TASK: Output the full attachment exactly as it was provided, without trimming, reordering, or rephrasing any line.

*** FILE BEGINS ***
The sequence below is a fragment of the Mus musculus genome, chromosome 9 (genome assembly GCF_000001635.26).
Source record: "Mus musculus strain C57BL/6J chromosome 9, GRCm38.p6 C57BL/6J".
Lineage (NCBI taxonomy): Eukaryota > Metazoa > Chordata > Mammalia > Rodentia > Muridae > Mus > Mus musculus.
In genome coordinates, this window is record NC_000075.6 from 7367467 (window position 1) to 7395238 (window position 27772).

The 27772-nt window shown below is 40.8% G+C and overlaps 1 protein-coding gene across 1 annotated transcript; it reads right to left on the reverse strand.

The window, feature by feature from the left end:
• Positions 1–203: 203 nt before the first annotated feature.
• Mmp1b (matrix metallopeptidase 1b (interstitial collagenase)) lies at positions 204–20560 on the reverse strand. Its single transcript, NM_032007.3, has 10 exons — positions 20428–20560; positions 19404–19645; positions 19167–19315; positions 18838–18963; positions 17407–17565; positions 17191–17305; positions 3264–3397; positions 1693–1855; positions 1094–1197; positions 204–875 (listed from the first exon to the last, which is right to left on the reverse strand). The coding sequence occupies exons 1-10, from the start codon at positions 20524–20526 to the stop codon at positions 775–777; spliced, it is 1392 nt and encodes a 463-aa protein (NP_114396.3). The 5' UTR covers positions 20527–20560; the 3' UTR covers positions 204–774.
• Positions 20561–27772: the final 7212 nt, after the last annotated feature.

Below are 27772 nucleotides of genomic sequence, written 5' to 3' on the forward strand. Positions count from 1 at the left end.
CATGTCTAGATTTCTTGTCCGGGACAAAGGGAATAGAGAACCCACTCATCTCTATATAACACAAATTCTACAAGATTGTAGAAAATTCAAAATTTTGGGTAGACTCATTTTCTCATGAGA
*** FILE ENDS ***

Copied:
The sequence below is a fragment of the Mus musculus genome, chromosome 9 (genome assembly GCF_000001635.26).
Source record: "Mus musculus strain C57BL/6J chromosome 9, GRCm38.p6 C57BL/6J".
Lineage (NCBI taxonomy): Eukaryota > Metazoa > Chordata > Mammalia > Rodentia > Muridae > Mus > Mus musculus.
In genome coordinates, this window is record NC_000075.6 from 7367467 (window position 1) to 7395238 (window position 27772).

The 27772-nt window shown below is 40.8% G+C and overlaps 1 protein-coding gene across 1 annotated transcript; it reads right to left on the reverse strand.

The window, feature by feature from the left end:
• Positions 1–203: 203 nt before the first annotated feature.
• Mmp1b (matrix metallopeptidase 1b (interstitial collagenase)) lies at positions 204–20560 on the reverse strand. Its single transcript, NM_032007.3, has 10 exons — positions 20428–20560; positions 19404–19645; positions 19167–19315; positions 18838–18963; positions 17407–17565; positions 17191–17305; positions 3264–3397; positions 1693–1855; positions 1094–1197; positions 204–875 (listed from the first exon to the last, which is right to left on the reverse strand). The coding sequence occupies exons 1-10, from the start codon at positions 20524–20526 to the stop codon at positions 775–777; spliced, it is 1392 nt and encodes a 463-aa protein (NP_114396.3). The 5' UTR covers positions 20527–20560; the 3' UTR covers positions 204–774.
• Positions 20561–27772: the final 7212 nt, after the last annotated feature.

Below are 27772 nucleotides of genomic sequence, written 5' to 3' on the forward strand. Positions count from 1 at the left end.
CATGTCTAGATTTCTTGTCCGGGACAAAGGGAATAGAGAACCCACTCATCTCTATATAACACAAATTCTACAAGATTGTAGAAAATTCAAAATTTTGGGTAGACTCATTTTCTCATGAGA